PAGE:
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Schmerz. 1994 Mar;8(1):12-8.

[Interpleural analgesia : A topical review.].

[Article in German]

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  • 1Klinik für Anästhesiologie der Johannes Gutenberg-Universität, Langenbeckstraße, D-55131, Mainz.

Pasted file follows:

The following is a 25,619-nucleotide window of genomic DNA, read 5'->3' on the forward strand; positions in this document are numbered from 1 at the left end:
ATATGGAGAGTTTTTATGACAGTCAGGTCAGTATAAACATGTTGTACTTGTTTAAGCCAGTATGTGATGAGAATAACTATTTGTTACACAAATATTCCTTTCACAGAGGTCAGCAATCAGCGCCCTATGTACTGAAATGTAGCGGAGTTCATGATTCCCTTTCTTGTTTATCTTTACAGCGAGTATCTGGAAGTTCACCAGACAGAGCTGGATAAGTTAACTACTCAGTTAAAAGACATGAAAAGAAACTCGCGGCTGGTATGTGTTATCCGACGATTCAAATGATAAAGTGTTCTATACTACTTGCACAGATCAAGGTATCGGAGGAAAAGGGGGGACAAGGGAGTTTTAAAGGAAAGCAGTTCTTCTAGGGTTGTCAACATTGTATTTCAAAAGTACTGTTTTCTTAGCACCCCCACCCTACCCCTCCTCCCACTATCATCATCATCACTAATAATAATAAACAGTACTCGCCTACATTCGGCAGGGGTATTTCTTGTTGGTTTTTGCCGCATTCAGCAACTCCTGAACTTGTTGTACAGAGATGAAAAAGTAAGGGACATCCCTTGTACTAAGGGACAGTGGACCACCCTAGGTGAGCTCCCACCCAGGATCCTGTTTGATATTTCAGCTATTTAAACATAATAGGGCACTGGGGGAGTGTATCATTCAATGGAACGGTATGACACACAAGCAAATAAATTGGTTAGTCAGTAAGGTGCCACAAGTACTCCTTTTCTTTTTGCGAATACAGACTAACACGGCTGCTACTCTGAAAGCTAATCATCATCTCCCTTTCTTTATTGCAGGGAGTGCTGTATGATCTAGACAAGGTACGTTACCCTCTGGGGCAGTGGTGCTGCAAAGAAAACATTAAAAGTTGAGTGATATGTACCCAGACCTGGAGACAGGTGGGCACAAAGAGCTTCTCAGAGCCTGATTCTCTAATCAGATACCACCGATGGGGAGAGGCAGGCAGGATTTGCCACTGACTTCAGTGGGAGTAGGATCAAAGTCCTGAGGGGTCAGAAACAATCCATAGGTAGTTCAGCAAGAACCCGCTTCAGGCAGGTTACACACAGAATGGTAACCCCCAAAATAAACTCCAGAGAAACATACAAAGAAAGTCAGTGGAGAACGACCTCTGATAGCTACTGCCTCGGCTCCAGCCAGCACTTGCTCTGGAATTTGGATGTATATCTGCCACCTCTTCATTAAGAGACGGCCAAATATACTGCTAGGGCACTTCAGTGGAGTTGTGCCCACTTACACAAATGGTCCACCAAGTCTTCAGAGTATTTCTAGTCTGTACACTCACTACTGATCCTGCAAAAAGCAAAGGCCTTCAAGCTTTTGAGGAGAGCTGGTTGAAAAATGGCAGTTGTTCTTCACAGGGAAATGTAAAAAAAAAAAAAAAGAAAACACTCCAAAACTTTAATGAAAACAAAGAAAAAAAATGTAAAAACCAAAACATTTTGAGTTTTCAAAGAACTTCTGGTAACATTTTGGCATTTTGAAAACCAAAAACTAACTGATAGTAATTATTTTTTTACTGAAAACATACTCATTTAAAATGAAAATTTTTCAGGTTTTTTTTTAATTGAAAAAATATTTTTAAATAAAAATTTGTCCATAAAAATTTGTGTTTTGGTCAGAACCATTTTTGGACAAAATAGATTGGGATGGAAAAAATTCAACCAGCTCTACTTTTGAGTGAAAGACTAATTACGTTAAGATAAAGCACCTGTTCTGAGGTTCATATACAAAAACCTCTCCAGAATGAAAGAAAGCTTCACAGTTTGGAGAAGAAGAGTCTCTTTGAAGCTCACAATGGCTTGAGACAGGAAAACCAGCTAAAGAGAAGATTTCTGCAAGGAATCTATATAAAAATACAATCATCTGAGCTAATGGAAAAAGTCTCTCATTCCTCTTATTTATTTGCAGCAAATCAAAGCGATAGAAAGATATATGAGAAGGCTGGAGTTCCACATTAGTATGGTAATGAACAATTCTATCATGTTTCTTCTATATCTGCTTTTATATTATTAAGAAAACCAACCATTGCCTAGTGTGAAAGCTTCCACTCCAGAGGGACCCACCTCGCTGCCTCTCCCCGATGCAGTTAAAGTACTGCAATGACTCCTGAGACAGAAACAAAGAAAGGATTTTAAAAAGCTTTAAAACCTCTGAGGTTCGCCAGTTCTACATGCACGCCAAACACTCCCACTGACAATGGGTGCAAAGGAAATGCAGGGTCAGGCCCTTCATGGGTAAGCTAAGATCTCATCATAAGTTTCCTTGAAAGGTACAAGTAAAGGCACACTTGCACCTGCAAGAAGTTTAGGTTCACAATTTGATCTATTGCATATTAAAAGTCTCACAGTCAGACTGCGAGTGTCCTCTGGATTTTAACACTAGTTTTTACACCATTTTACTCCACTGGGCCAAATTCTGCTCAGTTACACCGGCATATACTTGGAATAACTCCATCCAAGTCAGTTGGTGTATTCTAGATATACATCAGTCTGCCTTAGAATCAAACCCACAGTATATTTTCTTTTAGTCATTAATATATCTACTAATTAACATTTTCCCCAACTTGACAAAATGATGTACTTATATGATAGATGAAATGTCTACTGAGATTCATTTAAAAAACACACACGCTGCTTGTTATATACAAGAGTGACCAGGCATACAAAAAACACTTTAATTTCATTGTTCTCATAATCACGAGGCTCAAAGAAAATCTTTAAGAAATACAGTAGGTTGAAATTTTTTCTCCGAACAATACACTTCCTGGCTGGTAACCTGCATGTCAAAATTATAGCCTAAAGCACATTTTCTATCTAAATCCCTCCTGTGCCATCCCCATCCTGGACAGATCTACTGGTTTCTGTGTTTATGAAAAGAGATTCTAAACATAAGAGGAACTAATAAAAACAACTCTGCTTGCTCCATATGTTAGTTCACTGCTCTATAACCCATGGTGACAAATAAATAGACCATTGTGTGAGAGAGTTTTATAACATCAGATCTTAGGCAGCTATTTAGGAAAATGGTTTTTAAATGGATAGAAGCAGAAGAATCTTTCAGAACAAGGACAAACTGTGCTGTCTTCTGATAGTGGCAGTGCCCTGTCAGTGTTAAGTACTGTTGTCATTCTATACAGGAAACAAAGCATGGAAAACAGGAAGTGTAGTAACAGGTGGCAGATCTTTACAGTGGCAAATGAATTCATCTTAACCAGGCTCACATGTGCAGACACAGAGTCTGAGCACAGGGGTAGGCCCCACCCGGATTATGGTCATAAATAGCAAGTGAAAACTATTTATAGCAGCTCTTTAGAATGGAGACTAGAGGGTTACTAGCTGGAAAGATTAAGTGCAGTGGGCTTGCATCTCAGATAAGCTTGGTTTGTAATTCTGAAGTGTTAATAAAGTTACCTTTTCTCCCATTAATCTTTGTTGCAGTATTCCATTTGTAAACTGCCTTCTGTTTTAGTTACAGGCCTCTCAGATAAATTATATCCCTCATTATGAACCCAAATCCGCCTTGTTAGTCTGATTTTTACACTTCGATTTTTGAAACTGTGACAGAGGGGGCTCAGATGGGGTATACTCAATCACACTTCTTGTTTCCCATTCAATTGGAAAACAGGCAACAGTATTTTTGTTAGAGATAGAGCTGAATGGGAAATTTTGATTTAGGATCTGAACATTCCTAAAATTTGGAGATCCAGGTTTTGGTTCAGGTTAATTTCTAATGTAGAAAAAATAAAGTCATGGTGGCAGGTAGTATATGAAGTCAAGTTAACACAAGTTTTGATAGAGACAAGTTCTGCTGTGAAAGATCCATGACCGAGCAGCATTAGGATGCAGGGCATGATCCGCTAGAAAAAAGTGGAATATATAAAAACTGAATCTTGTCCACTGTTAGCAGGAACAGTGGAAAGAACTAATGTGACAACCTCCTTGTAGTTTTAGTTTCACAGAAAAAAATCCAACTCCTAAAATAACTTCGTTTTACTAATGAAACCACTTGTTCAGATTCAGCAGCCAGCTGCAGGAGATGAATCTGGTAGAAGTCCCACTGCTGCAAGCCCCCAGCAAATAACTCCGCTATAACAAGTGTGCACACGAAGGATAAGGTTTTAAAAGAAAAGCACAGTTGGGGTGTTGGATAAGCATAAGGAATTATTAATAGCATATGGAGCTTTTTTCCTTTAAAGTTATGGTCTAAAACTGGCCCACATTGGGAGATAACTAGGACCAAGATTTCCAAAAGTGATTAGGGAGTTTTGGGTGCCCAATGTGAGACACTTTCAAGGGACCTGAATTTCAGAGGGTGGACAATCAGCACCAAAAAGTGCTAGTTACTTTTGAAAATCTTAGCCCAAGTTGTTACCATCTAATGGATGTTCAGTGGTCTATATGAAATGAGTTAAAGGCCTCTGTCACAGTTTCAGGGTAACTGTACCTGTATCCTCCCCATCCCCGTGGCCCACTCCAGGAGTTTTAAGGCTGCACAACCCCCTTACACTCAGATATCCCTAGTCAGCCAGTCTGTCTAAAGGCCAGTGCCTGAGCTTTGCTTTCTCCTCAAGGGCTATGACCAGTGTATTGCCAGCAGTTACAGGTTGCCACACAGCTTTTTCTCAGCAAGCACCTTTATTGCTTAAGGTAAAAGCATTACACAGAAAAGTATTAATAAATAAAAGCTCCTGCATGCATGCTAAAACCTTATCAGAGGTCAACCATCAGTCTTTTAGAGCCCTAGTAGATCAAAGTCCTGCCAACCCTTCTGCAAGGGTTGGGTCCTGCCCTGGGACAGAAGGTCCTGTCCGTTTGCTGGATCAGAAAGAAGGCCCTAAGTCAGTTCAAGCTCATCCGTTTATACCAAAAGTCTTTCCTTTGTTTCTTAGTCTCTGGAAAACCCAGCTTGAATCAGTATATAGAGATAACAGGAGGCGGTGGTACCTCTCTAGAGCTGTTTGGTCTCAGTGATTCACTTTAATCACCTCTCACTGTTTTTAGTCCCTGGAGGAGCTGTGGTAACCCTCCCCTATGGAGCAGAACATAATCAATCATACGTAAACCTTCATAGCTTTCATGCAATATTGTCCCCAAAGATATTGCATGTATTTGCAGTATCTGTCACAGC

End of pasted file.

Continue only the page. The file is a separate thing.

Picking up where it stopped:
Interpleural analgesia is a method of postoperative analgesia that was developed by Kvalheim and Reiestad in 1984. The main indication is postoperative pain after unilateral thoracic and upper abdominal surgery. Many authors report good analgesic effects and better postoperative lung function following cholecystectomy. There is some controversy on the effectiveness of this method after thoracic surgery. Further indications are post-traumatic pain after multiple rib fractures and chronic pain in the upper abdomen (carcinoma of the pancreas, chronic pancreatitis). The local anaesthetic of choice is bupivacaine (in concentrations of 0.25-0.75%, injection volumes of 10-40 ml, with or without epinephrine, applied as bolus or infusion), but others, such as lidocaine or morphine, are also being tested. Risks involved in this method are pneumothorax when the catheter is placed blind and the systemic toxicity of the local anaesthetic. This review provides information on the mechanism of action, the technique, the clinical use to date and possible risks.

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